The other thing to say here is that AWEA’s Denise Bode, no doubt highly paid to confer “legitimacy” to her mendacious enterprise, plays fast and very loose with her “facts.” How many of those 37,000 wind “jobs” are American, full time, and permanent? And what’s the basis of her 37,000 figure? Why not 74,000? Or 150,000? Picking numbers out of the air because she knows no one is really county, or will hold her accountable, has been part of the AWEA schtick for generations now.

    How many wind “plants” will be shuttered? Exactly where are they, how long have they existed, and how many workers are employed in them, full time? And of those billions of dollars of private investment that could be lost, how many more billions of public dollars would be saved to invest in reality based initiatives, such as putting food on the table?


  2. rbradley  

    A recent article in the San Francisco Chronicle indicates the early bad news for wind: “Wind-power Companies Lose Luster with Investors“March 6, 2012.


  3. Donald Hertzmark  

    The current issue of the (UK) Spectator highlights the likelihood of real difficulties for continuing subsidies for wind farms in the UK. (http://www.thegwpf.org/opinion-pros-a-cons/5128-matt-ridley-the-winds-of-change.html). The article also notes the difficulties of offshore wind turbines and cites an engineering study that predicts almost total failure of foundations after just a few years of operation (the same prediction was made recently for US Atlantic wind farms on account of hurricanes – http://www.climatecentral.org/news/hurricanes-pose-major-risks-to-offshore-wind-turbines-study-finds/).

    Whether the facts will make any difference on such a theological issue is not clear, but at some point they will run out of OPM.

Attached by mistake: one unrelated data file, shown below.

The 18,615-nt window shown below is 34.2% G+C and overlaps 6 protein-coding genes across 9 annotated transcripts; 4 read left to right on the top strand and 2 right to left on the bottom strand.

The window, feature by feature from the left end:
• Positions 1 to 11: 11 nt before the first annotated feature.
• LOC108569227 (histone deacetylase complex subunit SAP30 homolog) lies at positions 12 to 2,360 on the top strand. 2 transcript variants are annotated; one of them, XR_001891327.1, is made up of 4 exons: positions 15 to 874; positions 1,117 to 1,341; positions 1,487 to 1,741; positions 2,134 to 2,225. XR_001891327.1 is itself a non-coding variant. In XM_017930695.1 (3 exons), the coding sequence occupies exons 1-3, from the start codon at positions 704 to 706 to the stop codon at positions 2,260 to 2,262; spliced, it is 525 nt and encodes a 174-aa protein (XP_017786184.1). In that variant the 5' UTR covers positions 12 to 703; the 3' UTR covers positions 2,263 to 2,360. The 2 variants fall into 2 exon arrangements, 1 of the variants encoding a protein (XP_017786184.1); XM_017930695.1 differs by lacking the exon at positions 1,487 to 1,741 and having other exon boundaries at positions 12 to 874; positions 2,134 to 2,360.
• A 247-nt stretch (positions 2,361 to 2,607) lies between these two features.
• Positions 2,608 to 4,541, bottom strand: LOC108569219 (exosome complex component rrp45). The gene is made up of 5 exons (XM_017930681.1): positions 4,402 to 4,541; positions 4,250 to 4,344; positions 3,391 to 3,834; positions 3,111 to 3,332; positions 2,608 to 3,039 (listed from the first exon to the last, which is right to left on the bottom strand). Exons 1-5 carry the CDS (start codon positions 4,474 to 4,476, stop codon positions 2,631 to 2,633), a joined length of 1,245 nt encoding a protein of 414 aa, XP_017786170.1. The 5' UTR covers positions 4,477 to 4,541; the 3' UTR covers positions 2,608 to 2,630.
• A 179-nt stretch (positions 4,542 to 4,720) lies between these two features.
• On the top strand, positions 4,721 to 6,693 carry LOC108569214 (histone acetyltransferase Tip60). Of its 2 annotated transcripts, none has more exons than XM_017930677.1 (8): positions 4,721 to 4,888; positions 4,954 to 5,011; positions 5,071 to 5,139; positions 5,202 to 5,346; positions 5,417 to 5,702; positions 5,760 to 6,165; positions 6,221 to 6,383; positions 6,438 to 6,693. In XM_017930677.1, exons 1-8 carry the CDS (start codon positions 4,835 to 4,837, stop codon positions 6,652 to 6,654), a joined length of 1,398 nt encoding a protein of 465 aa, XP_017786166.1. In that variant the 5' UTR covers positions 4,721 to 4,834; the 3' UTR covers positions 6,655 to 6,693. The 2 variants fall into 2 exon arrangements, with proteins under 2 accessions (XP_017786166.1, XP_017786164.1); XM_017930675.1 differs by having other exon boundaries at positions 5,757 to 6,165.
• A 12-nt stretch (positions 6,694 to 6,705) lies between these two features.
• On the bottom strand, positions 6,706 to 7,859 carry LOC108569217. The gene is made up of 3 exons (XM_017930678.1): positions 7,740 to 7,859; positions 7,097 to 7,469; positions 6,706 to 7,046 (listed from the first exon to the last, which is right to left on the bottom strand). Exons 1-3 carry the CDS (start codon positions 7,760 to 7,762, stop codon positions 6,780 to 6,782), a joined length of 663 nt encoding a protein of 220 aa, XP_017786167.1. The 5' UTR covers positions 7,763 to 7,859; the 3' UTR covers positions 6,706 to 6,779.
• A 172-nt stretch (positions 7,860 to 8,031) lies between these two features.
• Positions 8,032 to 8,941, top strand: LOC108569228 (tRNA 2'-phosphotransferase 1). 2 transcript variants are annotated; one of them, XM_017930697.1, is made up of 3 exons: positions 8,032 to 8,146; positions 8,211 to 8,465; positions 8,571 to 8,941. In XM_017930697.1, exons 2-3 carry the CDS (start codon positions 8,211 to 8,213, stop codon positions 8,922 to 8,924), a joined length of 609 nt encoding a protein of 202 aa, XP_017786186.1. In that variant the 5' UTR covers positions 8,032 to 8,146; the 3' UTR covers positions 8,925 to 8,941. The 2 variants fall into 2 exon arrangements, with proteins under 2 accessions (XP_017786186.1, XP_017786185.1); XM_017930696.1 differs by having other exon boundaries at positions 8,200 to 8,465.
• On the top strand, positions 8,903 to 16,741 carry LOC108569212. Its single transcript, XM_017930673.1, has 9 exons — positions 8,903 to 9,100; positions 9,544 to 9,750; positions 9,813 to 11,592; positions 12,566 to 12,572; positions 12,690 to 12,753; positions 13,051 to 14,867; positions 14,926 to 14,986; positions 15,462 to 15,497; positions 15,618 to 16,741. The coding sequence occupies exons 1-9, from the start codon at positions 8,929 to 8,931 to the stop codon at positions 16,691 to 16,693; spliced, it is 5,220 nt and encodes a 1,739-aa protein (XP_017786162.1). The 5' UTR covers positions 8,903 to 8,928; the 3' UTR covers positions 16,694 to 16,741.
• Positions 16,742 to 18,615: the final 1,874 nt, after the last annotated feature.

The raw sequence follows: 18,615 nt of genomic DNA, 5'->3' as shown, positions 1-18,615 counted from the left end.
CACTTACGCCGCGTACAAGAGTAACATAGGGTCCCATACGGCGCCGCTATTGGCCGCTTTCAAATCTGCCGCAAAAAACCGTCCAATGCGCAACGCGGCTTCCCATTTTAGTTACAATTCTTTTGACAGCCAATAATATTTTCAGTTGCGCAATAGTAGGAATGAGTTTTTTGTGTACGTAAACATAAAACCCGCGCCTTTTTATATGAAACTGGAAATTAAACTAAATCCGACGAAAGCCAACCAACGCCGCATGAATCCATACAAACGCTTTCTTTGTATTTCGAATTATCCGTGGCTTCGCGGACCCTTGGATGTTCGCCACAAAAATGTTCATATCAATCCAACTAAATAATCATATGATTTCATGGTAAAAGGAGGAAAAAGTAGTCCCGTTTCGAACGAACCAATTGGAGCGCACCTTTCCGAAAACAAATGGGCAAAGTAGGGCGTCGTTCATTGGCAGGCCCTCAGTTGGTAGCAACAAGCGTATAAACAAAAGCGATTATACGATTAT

4. Robert Bradley Jr.: Dear Wind Industry: We Need Your Workers and Materials (and taxpayers need your cessation) | JunkScience.com  

    […] MasterResource Share this:PrintEmailMoreStumbleUponTwitterFacebookDiggRedditLike this:LikeBe the first to like this post. This entry was posted in Clean energy, Economics and tagged anti-wind, Wind power. Bookmark the permalink. ← Wind-power companies lose luster with investors […]


  5. Colin  

    More ranting from the anti-wind folks.

    If you want to start a market for wind and technology you need to invest. How do you think the oil industry got to where it is today? Do you not even know how much oil and gas has been subsidized over the decades? Do you really think cheap natural gas doesn’t come at the cost of YOUR HEALTH?

    Every single watershed that you build a fracking (i.e. “shale gas”) operation on will eventually toxify the water and destroy the entire watershed and surrounding eco-system. This has already been happening throughout Appalachia and yet the anti-wind folks are totally silent choosing instead to rant about “bird deaths” from wind turbines and how they are an “eyesore”. Like you ever gave a hoot about birds and the aesthetics of your community before wind turbines came along. Seriously dude – get off your high horse….


    • rbradley  

      Winds’ intermittency has killed it as a free market option, not only its cost and locational problem. Natural gas as reliable, inexpensive energy is all about health and wealth where there are more of us and we are living longer, case closed.